Blame Chaucer

Photo by Gabby K on

Hey everyone, happy Saturday! It’s the day before everyone’s favorite holiday to hate–Valentine’s Day! We probably won’t do anything special–we’re in a pandemic, after all–but we probably wouldn’t have, anyway. It’s just not as fun when you’re an adult. The fun was in the crafts as a kid, and all the candy.

There are times I wonder why Valentine’s Day became a day of love. In school, we were taught it was the Feast of St. Valentine, a priest who married couples in secret in defiance of the Roman emperor, so he was killed. Of course, that’s grossly oversimplified, but you can’t tell a bunch of first graders there were a bunch of people named Valentine, and the early church combined them all into one person. (Well, you could, but they didn’t.)

There was also an ancient rite called Lupercalia, which was a ritual holiday involving women getting slapped with strips of goat hide dipped in goat’s blood. It was thought this increased their fertility. Later on, all single women would put their names in a jar and single men would draw a name. They were partnered for the year, and it usually ended up with them getting married. This is the PG version of the holiday–there’s lots on the internet about this festival, and from an educational standpoint, it’s really interesting.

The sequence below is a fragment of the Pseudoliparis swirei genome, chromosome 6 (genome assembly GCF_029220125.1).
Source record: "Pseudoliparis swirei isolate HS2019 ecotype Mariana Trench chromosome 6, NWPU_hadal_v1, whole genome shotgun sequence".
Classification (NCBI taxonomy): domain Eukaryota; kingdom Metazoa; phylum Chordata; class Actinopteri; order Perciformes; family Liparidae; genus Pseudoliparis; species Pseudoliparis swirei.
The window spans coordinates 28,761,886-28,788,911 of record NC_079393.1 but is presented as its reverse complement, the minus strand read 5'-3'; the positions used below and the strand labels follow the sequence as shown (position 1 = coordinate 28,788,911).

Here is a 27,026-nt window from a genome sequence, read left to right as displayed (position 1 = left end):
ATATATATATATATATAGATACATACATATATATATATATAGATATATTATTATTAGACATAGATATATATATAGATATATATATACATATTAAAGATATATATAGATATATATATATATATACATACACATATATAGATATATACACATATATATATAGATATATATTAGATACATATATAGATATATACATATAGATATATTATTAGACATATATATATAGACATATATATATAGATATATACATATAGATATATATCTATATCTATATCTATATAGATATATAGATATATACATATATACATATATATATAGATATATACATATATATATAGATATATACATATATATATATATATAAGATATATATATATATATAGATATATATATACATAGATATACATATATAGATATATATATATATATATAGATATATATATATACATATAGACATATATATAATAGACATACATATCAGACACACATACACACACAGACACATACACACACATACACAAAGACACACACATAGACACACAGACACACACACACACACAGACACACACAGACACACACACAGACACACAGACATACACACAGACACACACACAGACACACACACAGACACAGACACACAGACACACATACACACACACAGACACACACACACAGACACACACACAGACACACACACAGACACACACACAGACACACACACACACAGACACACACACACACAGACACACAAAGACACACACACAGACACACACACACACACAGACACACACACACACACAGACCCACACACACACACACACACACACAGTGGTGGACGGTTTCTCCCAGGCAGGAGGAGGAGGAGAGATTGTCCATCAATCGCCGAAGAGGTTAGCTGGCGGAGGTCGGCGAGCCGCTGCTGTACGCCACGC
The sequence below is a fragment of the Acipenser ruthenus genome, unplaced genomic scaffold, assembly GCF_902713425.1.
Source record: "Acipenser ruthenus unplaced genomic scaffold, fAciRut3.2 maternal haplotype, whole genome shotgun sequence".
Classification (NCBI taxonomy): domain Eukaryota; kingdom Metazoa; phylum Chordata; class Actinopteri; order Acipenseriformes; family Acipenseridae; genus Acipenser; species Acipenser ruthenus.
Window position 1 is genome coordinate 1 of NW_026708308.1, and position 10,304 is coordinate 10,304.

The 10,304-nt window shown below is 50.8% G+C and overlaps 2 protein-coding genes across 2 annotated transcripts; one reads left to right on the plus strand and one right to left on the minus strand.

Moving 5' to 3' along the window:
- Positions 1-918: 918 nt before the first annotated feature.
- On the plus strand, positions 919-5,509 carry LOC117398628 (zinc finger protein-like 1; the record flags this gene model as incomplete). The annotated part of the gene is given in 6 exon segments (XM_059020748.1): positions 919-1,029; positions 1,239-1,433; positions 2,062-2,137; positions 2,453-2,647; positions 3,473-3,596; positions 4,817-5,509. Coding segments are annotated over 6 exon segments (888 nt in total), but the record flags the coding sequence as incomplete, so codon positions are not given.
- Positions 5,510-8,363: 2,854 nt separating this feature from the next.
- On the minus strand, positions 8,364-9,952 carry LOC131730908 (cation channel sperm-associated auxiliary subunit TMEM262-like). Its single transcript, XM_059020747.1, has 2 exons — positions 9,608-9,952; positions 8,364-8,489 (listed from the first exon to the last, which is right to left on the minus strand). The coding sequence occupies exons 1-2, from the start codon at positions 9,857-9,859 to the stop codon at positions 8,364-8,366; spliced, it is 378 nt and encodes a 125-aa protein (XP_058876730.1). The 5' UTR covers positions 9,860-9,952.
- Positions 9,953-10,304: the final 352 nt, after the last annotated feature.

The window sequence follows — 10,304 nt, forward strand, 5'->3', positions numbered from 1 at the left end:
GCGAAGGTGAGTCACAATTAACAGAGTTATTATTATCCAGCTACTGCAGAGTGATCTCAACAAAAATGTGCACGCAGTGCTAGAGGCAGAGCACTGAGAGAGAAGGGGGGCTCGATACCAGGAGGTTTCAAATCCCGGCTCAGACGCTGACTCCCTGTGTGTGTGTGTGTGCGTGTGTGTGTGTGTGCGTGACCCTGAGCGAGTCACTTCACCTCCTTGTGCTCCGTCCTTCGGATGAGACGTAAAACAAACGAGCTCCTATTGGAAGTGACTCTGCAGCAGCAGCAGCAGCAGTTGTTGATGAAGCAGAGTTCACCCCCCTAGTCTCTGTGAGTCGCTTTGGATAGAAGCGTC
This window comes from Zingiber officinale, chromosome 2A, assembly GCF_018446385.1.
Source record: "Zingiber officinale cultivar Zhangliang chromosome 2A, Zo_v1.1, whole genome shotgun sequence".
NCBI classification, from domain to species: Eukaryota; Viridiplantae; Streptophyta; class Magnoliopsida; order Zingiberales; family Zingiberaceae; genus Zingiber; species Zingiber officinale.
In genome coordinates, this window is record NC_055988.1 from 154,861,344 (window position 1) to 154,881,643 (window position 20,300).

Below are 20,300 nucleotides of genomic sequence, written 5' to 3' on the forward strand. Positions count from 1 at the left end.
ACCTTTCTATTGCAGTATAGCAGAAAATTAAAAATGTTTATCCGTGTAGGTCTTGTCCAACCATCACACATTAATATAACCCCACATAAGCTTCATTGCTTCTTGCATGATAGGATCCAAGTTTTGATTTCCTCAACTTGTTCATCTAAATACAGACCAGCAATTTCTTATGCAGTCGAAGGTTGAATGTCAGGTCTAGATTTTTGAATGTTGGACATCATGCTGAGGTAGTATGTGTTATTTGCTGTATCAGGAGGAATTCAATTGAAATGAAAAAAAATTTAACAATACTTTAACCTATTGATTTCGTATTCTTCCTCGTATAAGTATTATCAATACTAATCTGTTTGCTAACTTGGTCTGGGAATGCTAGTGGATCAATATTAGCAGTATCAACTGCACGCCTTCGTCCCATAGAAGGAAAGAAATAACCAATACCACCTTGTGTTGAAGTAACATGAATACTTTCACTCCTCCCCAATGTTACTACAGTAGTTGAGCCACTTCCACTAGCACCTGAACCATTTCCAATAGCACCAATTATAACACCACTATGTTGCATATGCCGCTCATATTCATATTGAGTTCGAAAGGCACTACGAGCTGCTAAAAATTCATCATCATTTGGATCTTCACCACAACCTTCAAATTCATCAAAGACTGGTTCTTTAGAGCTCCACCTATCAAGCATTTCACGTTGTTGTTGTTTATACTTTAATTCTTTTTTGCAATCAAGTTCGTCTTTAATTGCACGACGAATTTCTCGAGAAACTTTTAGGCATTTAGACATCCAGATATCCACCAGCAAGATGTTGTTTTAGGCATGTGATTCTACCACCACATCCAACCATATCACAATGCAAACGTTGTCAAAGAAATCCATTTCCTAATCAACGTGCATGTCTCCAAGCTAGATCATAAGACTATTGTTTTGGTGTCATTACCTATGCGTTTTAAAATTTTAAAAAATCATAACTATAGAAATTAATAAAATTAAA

All that said, this is not how February 14th became Love Pukes Everywhere Day. No, no. I finally got my answer in college during my British Literature class as part of my English minor. As the title indicates, we can blame this on Geoffrey Chaucer, and a bunch of birds. See? I knew there was another reason for me to hate birds.

The English and French believed February 14th was around the time birds would begin mating for the year. I guess that makes sense, timing-wise. The first written account of this came from Geoffrey Chaucer’s poem “The Parliament of Foules,” written in 1375.

For this was on Seynt Valentynes day,
Whan every foul cometh ther to chese his make,
Of every kinde, that men thynke may;
And that so huge a noyse gan they make,
That erthe and see, and tree, and every lake
So ful was, that unnethe was ther space
For me to stonde, so ful was al the place.

“The Parliament of Foules,” Geoffrey Chaucer, lines 309-315

Ok, so maybe my hatred of Valentine’s Day is a little exaggerated. The fact remains, it’s changed over time and its origins are a little murky, and the beginnings of how we know it today were based off a poet needing new material, so he wrote about one of my least favorite creatures, birds.

Stupid birds.

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